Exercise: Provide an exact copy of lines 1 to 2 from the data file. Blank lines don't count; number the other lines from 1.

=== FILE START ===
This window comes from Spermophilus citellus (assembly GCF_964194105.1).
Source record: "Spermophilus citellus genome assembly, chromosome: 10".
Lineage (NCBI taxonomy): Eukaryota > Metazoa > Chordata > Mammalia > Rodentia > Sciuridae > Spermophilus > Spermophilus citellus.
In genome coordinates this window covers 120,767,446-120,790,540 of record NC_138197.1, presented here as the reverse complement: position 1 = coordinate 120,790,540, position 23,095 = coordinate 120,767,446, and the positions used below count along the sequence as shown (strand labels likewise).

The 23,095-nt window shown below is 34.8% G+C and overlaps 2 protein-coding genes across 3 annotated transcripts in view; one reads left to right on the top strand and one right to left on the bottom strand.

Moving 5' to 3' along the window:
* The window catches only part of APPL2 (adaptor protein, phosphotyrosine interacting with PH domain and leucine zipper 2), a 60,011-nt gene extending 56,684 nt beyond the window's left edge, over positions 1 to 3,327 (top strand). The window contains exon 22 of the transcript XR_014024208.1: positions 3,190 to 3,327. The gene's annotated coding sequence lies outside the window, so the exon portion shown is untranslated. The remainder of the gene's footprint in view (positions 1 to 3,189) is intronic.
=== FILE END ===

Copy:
This window comes from Spermophilus citellus (assembly GCF_964194105.1).
Source record: "Spermophilus citellus genome assembly, chromosome: 10".